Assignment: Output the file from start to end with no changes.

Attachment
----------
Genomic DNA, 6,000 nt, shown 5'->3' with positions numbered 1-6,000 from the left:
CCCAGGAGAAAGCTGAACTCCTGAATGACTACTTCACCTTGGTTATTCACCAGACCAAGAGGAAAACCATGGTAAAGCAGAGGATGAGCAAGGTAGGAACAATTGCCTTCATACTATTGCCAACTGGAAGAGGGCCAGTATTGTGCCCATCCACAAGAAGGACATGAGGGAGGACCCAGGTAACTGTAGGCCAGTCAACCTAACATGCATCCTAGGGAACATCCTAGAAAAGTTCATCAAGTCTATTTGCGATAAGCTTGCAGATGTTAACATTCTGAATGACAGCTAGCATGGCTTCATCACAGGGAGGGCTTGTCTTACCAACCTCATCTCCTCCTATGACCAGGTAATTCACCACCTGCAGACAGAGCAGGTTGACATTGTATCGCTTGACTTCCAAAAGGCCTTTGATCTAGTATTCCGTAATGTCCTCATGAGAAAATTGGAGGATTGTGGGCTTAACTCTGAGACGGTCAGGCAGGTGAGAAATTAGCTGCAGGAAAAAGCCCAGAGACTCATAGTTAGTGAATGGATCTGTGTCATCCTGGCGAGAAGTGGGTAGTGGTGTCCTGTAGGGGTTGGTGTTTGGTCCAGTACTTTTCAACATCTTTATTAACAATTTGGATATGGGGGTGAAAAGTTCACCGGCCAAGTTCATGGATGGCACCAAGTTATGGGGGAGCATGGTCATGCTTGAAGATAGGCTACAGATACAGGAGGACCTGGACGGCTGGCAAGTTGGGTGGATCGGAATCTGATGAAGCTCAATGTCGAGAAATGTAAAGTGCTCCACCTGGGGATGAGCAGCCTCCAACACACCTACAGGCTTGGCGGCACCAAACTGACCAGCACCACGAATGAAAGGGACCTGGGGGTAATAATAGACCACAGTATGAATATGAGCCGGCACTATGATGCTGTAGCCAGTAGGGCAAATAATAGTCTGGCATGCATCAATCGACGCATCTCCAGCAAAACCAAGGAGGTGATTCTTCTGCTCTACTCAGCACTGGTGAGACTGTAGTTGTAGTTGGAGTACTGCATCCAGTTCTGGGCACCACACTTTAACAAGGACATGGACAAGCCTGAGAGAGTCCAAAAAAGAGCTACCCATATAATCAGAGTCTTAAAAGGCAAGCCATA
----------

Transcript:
Genomic DNA, 6,000 nt, shown 5'->3' with positions numbered 1-6,000 from the left:
CCCAGGAGAAAGCTGAACTCCTGAATGACTACTTCACCTTGGTTATTCACCAGACCAAGAGGAAAACCATGGTAAAGCAGAGGATGAGCAAGGTAGGAACAATTGCCTTCATACTATTGCCAACTGGAAGAGGGCCAGTATTGTGCCCATCCACAAGAAGGACATGAGGGAGGACCCAGGTAACTGTAGGCCAGTCAACCTAACATGCATCCTAGGGAACATCCTAGAAAAGTTCATCAAGTCTATTTGCGATAAGCTTGCAGATGTTAACATTCTGAATGACAGCTAGCATGGCTTCATCACAGGGAGGGCTTGTCTTACCAACCTCATCTCCTCCTATGACCAGGTAATTCACCACCTGCAGACAGAGCAGGTTGACATTGTATCGCTTGACTTCCAAAAGGCCTTTGATCTAGTATTCCGTAATGTCCTCATGAGAAAATTGGAGGATTGTGGGCTTAACTCTGAGACGGTCAGGCAGGTGAGAAATTAGCTGCAGGAAAAAGCCCAGAGACTCATAGTTAGTGAATGGATCTGTGTCATCCTGGCGAGAAGTGGGTAGTGGTGTCCTGTAGGGGTTGGTGTTTGGTCCAGTACTTTTCAACATCTTTATTAACAATTTGGATATGGGGGTGAAAAGTTCACCGGCCAAGTTCATGGATGGCACCAAGTTATGGGGGAGCATGGTCATGCTTGAAGATAGGCTACAGATACAGGAGGACCTGGACGGCTGGCAAGTTGGGTGGATCGGAATCTGATGAAGCTCAATGTCGAGAAATGTAAAGTGCTCCACCTGGGGATGAGCAGCCTCCAACACACCTACAGGCTTGGCGGCACCAAACTGACCAGCACCACGAATGAAAGGGACCTGGGGGTAATAATAGACCACAGTATGAATATGAGCCGGCACTATGATGCTGTAGCCAGTAGGGCAAATAATAGTCTGGCATGCATCAATCGACGCATCTCCAGCAAAACCAAGGAGGTGATTCTTCTGCTCTACTCAGCACTGGTGAGACTGTAGTTGTAGTTGGAGTACTGCATCCAGTTCTGGGCACCACACTTTAACAAGGACATGGACAAGCCTGAGAGAGTCCAAAAAAGAGCTACCCATATAATCAGAGTCTTAAAAGGCAAGCCATA